It is common knowledge that individuals who donate their organs to others may save lives, yet, the waiting list for those who are in need of an organ transplant is often quite lengthy.
Because the number of people willing to donate organs is significantly lower than those who have life-threatening illnesses, it is imperative that the incredible impact of organ donations be brought to light to demonstrate how donors can transform the lives of recipients.
According to the World Health Organization, in only the last half century, the successful transplantation of human cells, tissues, and organs has spread around the globe as a standard medical procedure.
Transplants are especially useful in situations where the recipient no longer has access to other therapies or choices since this allows them to save lives and restore vital functions.
The Global Observatory on Donation and Transplantation recorded a total of 129,681 organ transplant procedures in the year 2020. The highest number of transplants included the kidney (80,926), followed by the liver (32,586), and then the heart (8,101).
The data show that there was a reduction of 17.6% in the number of organ donors registered in 2019 as compared to the previous year.
More effort should be made to demonstrate that organ transplants save lives to attract more individuals to register as organ donors.
When Gareth Weeks of Fife, Scotland, most recently uploaded his photographs on Twitter, he had the specific intention of accomplishing this goal.
The before and after images of him with his daughter Zara, who is six years old and has identical poses, reveal the difference in Zara’s appearance after a liver transplant.
In his message, Weeks proudly proclaimed, “Organ donation definitely can save lives!” Donating organs, whether while someone is still alive or after someone has passed away, unquestionably provides people with a second opportunity to live a long and healthy life.
In the first picture, Weeks’ stomach is distended, and his complexion is almost completely yellow from jaundice. Jaundice is a side effect of primary sclerosing cholangitis, an irreversible chronic liver condition that Weeks suffers from (PSC).
The second picture reveals a startling transformation; his stomach is no longer distended, and Weeks’ skin seems to be in good condition. A significant scar caused by surgery is also visible on his belly.
The first picture was shot on May 11, 2022, before Weeks received the contribution that would alter the course of his life. The next picture was taken of him just six weeks after he had gotten a liver transplant.
Weeks demonstrated to everyone how organ donors offer people the most important gift there is: the gift of life. He was beaming with joy, and his skin had returned to its usual tone. He continued by saying, “Please discuss it with your loved ones and let them know your preferences.”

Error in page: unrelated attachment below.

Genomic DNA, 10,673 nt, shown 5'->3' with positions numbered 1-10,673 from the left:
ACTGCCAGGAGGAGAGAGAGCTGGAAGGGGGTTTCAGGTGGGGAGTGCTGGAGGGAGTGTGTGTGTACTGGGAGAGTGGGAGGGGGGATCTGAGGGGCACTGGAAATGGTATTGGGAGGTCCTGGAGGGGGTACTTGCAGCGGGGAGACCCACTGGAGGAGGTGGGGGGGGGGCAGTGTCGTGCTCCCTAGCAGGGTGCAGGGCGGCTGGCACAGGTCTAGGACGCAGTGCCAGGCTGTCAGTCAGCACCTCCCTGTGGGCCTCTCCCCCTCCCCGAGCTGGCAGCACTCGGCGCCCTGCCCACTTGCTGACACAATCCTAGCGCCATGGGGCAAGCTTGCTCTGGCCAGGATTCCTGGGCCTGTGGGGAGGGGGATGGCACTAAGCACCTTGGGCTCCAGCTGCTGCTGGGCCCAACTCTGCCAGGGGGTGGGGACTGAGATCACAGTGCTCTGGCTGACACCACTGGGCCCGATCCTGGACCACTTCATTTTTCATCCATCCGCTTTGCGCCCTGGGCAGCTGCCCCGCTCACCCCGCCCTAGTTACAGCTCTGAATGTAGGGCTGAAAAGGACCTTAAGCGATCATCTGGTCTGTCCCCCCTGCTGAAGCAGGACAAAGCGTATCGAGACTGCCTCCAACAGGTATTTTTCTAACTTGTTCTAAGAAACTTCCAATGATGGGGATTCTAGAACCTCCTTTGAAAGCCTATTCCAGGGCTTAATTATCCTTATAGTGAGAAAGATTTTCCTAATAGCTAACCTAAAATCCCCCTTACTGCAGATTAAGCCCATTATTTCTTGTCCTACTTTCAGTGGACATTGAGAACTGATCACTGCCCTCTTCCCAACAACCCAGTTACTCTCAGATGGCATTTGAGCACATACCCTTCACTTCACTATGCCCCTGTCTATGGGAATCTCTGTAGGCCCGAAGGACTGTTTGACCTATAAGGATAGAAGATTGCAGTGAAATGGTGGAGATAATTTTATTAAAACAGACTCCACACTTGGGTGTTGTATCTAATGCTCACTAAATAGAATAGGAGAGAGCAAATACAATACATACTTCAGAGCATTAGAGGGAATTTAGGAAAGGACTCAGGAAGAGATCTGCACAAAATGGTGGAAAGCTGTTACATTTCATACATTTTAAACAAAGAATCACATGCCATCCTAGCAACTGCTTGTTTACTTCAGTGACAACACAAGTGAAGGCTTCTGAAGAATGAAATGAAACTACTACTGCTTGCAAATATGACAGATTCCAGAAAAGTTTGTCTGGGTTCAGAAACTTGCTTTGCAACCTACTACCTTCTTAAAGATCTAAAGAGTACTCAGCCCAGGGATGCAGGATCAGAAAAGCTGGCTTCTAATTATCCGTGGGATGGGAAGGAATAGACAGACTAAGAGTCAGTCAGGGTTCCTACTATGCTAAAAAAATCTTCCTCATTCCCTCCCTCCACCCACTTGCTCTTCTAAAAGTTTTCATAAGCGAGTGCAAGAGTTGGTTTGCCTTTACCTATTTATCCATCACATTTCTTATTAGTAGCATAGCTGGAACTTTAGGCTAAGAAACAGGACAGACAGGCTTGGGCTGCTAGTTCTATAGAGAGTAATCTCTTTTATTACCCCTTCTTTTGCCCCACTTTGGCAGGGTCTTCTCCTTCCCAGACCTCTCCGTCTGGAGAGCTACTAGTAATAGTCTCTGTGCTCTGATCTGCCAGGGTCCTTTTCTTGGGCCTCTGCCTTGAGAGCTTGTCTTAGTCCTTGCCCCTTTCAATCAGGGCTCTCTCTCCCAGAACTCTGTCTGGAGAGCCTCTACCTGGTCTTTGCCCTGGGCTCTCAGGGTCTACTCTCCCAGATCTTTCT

When we first met Weeks, he was always weary even though he regularly got more than enough sleep. He blamed his exhaustion on the fact that he was a new parent at the moment, but then he started experiencing stomach ache, cramps, back pain, and jaundice. He also became jaundiced.
When he initially began experiencing liver problems, primary sclerosing cholangitis was discovered to be the cause. He said, “I had no notion what it was.” (I had no concept what it was). PSC develops when the bile ducts in the liver get obstructed for whatever reason.
The accumulation of bile then causes damage to the liver. People who have PSC may only have ten to twelve years left to live if they do not get treatment for their condition. Weeks quickly came to the realization that he required placement on a waiting list for an organ transplant.
He said, “Over the course of the subsequent few months, I was attempting to come to grips with having a chronic condition, but it was bizarre since physically, other than being exhausted, I felt OK.”
Weeks became very unwell in 2021, prompting his attending physicians to place him on the transplant waiting list for the month of September. He waited agonizingly long, seven months to be precise, for the call that would save his life and restore his health.
On May 16, 2022, he was finally given some encouraging information: he was a suitable recipient for a liver that had become available. Weeks said, “Once the surgeon gave the go-ahead, the next thing I remember was waking up in the intensive care unit at 8:30 a.m. the following day with a breathing tube in my neck.”
After just two weeks in the hospital after his successful transplant, Gareth could finally go home. After a period of six years, his liver function has finally returned to the normal range. He is grateful to the organ donor who gave him a second chance at life and felt immense gratitude for them.
“But because of the kindness of my donor and their family, I am once again enthused about my future. Gareth expressed his desire to spend his next vacation in South Africa with his family and “finally ride the bicycle I got a few years ago and start golfing again.”
Weeks is more determined than ever to take advantage of this clean slate and experience life to the utmost possible extent. Weeks has high expectations that more individuals would be moved by the powerful images he has taken to become organ donors or “real heroes” for the sake of others.